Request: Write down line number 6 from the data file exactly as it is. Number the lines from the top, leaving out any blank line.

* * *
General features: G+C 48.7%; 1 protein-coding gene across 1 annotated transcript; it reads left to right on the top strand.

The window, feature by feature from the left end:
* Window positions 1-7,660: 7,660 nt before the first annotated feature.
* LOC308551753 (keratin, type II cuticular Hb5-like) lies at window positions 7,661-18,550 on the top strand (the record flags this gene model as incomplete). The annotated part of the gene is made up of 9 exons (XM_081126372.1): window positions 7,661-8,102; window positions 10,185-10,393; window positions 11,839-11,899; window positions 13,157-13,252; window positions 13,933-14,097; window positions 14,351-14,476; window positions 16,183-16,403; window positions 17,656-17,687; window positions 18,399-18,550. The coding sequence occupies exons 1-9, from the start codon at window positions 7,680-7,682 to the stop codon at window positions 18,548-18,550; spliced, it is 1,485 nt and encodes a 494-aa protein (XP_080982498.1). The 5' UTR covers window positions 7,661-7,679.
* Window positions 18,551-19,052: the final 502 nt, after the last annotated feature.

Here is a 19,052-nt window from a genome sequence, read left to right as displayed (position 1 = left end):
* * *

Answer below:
Here is a 19,052-nt window from a genome sequence, read left to right as displayed (position 1 = left end):